The expression patterns of PaWOX2 and PaWOX8/9 were followed with quantitative reverse transcription–polymerase chain reaction (qRT-PCR) and in situ hybridization (ISH) during seed and somatic embryo development in Norway spruce (Picea abies), and in somatic embryos treated with the PAT inhibitor N-1-naphthylphthalamic acid (NPA).

    Both PaWOX2 and PaWOX8/9 were highly expressed at the early growth stages of zygotic and somatic embryos, and shared a similar expression pattern over the entire embryo. At later embryo stages, high expression of PaWOX8/9 became restricted to cotyledon primordia, epidermis, procambium and root apical meristem (RAM), which became most evident in NPA-treated somatic embryos, while expression of PaWOX2 was much lower.

    Our results suggest an ancestral role of WOX in seed plant embryo development, and strengthen the proposed connection between PAT, PIN-FORMED (PIN) and WOX in the regulation of embryo patterning in seed plants.

     

     

     

     

     

     

     

     

     

     

     

     

     

     

     

     

     

     

     

     

     

     

     

     

     

     

     

     

     

  • 8.
    Rosenstock, Nicholas P.
    et al.
    Lund University.
    Berner, Christoffer
    Linnéuniversitetet, Fakulteten för Hälso- och livsvetenskap (FHL), Institutionen för biologi och miljö (BOM).
    Smits, Mark M.
    Hasselt University, Belgium.
    Kram, Pavel
    Czech Geological Survey, Czech Republic.
    Wallander, Håkan
    Lund University.
    The role of phosphorus, magnesium and potassium availability in soil fungal exploration of mineral nutrient sources in Norway spruce forests2016Ingår i: New Phytologist, ISSN 0028-646X, E-ISSN 1469-8137, Vol. 211, nr 2, s. 542-553Artikel i tidskrift (Refereegranskat)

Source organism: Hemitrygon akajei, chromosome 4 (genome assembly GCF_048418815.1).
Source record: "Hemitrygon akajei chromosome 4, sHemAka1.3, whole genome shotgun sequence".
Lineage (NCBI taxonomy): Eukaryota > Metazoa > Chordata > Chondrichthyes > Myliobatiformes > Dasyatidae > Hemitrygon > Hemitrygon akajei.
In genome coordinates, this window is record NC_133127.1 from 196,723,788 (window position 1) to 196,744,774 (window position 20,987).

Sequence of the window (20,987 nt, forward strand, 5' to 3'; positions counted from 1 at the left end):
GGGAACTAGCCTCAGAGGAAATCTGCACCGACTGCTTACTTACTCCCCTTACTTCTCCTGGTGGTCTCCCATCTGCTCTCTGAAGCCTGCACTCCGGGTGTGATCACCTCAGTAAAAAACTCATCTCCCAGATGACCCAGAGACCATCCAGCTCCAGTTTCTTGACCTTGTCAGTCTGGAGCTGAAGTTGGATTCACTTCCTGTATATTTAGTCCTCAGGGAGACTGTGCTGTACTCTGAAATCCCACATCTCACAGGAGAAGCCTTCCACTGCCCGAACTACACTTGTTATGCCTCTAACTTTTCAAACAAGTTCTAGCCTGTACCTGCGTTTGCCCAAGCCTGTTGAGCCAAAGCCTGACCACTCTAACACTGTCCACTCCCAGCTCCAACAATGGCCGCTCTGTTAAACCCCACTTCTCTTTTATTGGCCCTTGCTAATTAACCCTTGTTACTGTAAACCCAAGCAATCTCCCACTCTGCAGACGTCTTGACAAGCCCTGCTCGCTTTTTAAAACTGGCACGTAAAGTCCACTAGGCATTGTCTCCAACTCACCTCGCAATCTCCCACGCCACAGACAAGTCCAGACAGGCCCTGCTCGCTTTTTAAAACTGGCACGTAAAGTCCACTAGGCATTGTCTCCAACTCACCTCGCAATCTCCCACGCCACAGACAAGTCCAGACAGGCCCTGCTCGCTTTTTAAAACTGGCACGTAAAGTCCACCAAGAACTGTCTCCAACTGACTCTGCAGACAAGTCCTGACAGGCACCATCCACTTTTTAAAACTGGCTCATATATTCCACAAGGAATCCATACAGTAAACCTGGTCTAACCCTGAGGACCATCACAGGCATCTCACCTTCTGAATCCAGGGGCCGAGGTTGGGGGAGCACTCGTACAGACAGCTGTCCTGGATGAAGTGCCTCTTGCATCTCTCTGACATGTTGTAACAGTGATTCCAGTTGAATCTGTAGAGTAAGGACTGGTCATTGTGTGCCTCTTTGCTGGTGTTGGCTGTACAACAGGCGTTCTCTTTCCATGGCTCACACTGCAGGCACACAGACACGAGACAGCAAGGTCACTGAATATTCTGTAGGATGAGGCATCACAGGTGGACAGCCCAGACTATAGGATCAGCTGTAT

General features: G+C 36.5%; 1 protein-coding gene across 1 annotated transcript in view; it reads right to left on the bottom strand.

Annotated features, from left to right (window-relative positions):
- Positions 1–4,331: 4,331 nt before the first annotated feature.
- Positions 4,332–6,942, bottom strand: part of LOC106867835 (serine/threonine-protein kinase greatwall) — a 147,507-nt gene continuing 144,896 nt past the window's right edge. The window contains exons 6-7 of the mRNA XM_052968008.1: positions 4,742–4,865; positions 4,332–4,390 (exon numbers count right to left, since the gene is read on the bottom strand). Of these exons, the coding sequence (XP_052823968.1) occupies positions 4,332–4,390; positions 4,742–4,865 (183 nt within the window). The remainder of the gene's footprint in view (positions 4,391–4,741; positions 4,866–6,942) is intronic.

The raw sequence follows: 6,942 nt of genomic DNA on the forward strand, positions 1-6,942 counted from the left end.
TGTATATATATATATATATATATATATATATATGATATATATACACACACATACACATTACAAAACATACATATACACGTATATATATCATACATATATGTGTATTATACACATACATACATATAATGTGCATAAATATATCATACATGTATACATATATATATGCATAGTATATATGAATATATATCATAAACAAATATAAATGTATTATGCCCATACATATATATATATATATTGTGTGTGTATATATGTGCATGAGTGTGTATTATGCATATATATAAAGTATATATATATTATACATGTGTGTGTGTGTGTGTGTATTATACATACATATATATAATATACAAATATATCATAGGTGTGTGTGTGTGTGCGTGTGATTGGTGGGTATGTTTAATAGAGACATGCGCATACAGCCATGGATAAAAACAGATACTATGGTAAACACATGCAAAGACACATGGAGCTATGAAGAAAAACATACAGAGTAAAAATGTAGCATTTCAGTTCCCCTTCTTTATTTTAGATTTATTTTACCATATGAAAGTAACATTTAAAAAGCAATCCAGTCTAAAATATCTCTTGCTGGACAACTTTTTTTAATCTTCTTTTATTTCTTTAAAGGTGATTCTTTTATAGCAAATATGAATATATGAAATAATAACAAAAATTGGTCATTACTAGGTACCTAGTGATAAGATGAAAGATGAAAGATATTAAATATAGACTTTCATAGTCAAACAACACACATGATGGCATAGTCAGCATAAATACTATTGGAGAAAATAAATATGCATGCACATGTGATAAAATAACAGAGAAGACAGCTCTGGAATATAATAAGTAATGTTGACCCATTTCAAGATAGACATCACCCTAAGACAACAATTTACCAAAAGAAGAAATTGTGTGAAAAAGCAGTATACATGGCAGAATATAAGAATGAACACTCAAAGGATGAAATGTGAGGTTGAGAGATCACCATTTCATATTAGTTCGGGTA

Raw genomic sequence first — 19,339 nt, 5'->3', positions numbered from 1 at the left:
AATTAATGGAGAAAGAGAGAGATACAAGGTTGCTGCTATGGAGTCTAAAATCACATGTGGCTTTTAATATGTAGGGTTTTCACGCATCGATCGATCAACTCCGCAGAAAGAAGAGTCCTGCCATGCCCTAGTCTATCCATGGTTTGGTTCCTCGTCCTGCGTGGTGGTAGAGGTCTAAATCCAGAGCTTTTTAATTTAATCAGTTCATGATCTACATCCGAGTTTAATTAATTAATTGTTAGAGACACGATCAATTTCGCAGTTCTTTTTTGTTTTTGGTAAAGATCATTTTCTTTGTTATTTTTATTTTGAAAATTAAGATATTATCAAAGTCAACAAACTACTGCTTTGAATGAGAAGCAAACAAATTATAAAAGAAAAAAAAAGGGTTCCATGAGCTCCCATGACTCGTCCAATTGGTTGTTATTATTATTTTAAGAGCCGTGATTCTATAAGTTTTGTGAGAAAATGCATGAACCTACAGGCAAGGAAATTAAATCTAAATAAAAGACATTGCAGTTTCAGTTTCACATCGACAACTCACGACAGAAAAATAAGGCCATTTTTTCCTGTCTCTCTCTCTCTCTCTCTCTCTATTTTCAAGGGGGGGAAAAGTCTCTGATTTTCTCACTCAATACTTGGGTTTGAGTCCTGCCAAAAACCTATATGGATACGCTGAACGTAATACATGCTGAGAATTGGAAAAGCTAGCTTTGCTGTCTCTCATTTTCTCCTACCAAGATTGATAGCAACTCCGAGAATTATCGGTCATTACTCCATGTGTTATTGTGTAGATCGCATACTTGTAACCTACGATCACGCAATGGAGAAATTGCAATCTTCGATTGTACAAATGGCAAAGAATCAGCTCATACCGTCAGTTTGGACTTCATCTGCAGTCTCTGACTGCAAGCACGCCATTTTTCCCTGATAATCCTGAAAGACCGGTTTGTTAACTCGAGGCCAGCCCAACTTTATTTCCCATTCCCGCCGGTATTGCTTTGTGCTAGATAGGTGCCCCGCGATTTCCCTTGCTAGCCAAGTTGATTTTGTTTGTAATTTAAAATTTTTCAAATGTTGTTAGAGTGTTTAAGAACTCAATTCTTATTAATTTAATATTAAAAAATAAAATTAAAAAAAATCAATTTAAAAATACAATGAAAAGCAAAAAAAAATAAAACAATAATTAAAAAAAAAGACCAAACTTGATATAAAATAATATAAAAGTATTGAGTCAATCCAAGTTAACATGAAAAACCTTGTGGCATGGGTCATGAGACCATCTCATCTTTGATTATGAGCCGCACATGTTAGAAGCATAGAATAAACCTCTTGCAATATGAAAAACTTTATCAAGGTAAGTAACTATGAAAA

Abstract [en]

    We investigated fungal growth and community composition in buried meshbags, amended with apatite, biotite or hornblende, in Norway spruce (Picea abies) forests of varying nutrient status. Norway spruce needles and soil collected from forests overlying serpentinite had low levels of potassium and phosphorus, those from granite had low levels of magnesium, whereas those from amphibolite had comparably high levels of these nutrients. We assayed the fungal colonization of meshbags by measuring ergosterol content and fungal community with 454 sequencing of the internal transcribed spacer region. In addition, we measured fine root density. Fungal biomass was increased by apatite amendment across all plots and particularly on the K-and P-deficient serpentinite plots, whereas hornblende and biotite had no effect on fungal biomass on any plots. Fungal community (total fungal and ectomycorrhizal) composition was affected strongly by sampling location and soil depth, whereas mineral amendments had no effect on community composition. Fine root biomass was significantly correlated with fungal biomass. Ectomycorrhizal communities may respond to increased host-tree phosphorus demand by increased colonization of phosphorus-containing minerals, but this does not appear to translate to a shift in ectomycorrhizal community composition. This growth response to nutrient demand does not appear to exist for potassium or magnesium limitation.